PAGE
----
The interesting phenomena I noticed when I spent the day at the Naval Academy was that every student was “connected” to some team, project, activity, program that was connected to an adult. Every student was also connected to a team of other students, who were officially charged (and held responsible) for looking out for each other. The Naval cadets were also connected to families and religious institutions “off-campus”; it seem that to go “missing” or go into isolation was impossible.
Recently, I also spent a semester taking a class at an HBCU (Miles College-Alabama) and one of the things I admired about that institution was that the faculty (and the staff) took on a more parental-mentoring role as opposed to just separating themselves from students, and making themselves only available during scheduled “office hours”; and access by way of “official titles”. It seem that the faculty and staff took a personal interest in the personal well-being of individual students.
I understand that most large universities can’t (for reasons of size, culture and tradition) duplicate the structures I saw at Miles College and the Naval Academy. But I do believe that they can do better. It’s not enough to see this as a “public relations” problem once something goes terribly wrong. There must be some positive proactive steps that can be taken, that allows students to experience “adulthood”, while at the same time feel protected and connected.
I think we can start by having a counselor (not academic advisor) officially assigned to a case load of students. This counselor of course can check on the student’s academic progress and challenges; but more importantly this counselor can consistently and continually check up on the student’s emotional state on a regular basis to determine if more extensive therapeutic or support services are needed. How is the student adjusting to being away from home? Away from family and friends? Who are their present (campus) friends and associations? What are they involved in outside of academics, i.e. clubs, teams, associations, etc.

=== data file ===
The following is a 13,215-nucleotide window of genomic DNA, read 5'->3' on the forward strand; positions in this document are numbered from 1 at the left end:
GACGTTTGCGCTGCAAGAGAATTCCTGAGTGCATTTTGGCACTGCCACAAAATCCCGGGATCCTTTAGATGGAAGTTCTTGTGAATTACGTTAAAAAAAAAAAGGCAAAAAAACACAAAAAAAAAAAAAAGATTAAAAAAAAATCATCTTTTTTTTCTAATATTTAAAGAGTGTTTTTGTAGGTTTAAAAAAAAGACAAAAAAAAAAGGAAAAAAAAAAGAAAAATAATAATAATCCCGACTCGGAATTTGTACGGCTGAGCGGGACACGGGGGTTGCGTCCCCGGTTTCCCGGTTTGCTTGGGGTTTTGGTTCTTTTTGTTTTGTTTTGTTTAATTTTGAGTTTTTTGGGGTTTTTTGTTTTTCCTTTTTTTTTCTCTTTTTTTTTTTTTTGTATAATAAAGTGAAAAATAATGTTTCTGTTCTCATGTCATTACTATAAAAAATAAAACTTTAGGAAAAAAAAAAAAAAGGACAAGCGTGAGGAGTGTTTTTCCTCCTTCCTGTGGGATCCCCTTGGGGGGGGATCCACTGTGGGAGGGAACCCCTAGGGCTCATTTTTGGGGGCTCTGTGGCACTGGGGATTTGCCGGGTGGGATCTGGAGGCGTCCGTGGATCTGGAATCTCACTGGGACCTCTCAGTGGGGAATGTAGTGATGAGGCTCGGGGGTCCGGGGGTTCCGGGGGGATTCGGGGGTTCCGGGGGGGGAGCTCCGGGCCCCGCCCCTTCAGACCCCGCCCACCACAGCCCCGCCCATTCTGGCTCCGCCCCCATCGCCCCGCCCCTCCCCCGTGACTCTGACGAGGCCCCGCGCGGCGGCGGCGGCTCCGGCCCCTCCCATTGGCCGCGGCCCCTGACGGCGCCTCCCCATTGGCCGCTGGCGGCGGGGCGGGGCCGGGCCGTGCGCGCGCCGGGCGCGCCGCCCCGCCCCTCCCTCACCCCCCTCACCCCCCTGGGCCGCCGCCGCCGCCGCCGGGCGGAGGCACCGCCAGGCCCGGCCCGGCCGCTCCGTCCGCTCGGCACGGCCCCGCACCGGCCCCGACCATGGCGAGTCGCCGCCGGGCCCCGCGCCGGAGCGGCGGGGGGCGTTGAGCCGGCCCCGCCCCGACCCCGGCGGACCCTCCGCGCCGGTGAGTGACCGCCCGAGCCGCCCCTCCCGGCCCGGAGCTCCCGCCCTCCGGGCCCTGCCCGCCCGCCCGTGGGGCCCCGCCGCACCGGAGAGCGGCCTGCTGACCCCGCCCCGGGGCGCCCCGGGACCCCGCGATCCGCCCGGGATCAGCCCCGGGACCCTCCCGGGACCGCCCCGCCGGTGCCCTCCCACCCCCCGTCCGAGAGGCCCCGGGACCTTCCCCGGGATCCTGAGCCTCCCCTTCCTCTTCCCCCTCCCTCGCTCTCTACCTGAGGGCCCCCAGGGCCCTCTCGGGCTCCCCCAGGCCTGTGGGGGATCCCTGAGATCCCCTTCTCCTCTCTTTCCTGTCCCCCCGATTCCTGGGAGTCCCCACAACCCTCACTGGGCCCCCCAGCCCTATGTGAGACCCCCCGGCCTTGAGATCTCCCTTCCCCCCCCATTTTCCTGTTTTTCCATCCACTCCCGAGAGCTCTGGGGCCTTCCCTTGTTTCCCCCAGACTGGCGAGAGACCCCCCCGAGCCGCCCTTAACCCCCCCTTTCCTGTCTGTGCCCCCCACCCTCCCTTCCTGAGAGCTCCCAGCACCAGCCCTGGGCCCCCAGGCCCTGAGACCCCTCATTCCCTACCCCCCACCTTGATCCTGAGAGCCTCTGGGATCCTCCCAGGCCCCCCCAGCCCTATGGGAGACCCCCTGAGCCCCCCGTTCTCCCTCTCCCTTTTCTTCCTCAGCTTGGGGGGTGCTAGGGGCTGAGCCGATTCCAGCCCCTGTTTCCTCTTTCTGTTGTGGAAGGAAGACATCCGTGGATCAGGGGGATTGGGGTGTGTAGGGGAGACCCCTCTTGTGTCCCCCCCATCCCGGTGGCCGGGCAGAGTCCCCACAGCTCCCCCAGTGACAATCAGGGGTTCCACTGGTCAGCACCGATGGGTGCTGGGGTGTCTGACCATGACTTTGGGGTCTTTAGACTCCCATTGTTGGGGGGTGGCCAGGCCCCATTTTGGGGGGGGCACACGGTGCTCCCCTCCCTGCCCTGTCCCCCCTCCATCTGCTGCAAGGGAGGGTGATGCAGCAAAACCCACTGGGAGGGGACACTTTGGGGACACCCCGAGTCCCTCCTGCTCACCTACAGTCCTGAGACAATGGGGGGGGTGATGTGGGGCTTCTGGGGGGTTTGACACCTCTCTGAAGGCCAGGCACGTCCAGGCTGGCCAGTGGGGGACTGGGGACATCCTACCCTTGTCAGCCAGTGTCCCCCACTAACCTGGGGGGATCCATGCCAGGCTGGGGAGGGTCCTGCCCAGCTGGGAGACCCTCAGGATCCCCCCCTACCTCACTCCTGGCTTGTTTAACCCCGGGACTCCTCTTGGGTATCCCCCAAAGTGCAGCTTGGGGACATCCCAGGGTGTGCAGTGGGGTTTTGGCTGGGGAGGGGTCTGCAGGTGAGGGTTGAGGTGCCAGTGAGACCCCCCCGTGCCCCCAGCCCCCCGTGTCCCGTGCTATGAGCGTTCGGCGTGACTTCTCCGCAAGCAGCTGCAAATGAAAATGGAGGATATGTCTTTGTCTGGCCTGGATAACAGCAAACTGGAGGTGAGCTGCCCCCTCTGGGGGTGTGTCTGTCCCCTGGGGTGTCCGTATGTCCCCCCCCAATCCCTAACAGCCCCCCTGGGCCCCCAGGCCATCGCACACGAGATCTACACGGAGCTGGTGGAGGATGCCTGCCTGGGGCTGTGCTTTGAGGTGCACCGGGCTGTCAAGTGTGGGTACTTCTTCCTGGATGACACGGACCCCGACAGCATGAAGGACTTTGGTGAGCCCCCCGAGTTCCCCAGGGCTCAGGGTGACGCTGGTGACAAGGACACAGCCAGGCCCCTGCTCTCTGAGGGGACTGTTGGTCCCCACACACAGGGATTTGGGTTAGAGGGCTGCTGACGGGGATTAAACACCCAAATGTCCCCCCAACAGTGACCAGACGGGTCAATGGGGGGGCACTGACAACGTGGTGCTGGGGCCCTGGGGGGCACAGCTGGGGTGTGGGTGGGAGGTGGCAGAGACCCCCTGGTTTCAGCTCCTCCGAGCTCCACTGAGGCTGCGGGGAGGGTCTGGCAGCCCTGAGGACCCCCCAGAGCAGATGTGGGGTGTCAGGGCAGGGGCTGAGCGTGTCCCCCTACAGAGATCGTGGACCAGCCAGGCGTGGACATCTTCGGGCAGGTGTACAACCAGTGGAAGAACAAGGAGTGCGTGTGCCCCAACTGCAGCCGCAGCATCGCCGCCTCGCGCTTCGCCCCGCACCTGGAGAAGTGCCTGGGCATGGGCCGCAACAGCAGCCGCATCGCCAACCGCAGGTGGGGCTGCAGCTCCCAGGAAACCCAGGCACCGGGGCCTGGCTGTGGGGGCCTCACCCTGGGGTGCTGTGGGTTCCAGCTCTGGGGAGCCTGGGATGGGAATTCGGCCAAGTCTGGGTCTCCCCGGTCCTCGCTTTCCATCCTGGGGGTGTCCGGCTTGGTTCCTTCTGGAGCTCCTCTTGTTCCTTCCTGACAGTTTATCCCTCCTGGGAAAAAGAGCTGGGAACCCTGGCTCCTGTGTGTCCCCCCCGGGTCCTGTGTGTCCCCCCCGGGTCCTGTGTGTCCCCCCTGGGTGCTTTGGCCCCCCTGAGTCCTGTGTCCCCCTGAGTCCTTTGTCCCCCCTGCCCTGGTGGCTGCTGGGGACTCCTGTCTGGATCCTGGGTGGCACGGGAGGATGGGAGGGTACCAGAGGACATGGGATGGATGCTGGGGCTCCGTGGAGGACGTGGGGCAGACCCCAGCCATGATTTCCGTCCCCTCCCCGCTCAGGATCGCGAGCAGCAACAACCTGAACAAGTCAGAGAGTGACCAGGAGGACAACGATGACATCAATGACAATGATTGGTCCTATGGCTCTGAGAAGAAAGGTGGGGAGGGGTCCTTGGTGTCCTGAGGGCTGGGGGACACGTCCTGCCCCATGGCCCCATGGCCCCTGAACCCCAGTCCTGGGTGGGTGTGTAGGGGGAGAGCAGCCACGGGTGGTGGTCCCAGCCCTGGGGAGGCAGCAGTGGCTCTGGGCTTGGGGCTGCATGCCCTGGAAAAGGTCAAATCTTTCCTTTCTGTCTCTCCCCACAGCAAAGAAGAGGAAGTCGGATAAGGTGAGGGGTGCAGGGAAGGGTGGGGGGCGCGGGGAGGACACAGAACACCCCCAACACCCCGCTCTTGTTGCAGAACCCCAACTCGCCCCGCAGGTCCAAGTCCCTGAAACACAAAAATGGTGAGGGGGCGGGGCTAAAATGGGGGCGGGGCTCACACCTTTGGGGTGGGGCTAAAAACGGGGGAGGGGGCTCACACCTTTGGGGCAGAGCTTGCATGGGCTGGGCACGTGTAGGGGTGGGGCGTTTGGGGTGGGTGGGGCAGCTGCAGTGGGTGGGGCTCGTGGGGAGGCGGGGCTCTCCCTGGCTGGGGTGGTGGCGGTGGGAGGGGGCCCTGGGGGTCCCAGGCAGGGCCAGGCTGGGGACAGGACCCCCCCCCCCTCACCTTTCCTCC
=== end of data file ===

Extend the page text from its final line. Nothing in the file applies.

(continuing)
We also need to look closely at the HBCU model. When institutions of higher learning take a social-political-cultural interest in the students well-being; and importantly a commitment to making sure that the student graduates; college campuses can become physically safer and emotionally healthier places! They must start looking beyond students as numbers and tuition payees.
That means moving past rhetoric (“Our students lives matter”), and more into operational-structural changes; again before, not after the tragedy! Colleges and universities must look closely at their mission statements to make sure they cover the psychological and physical wellbeing of all students (particularly women); and this can start by connecting every students to a “life-advisor”; who is concerned about them as a person, not a number.
Just having someone check on you, to ask from time to time: “How are you doing?” may not be seen as part of the college’s mission; but it could be seen as part of their humanity mission; after all you can be any age, and still appreciate someone checking up on you; even if you pretend it’s not that big a deal; it really always is! In the meantime parents, stay alert!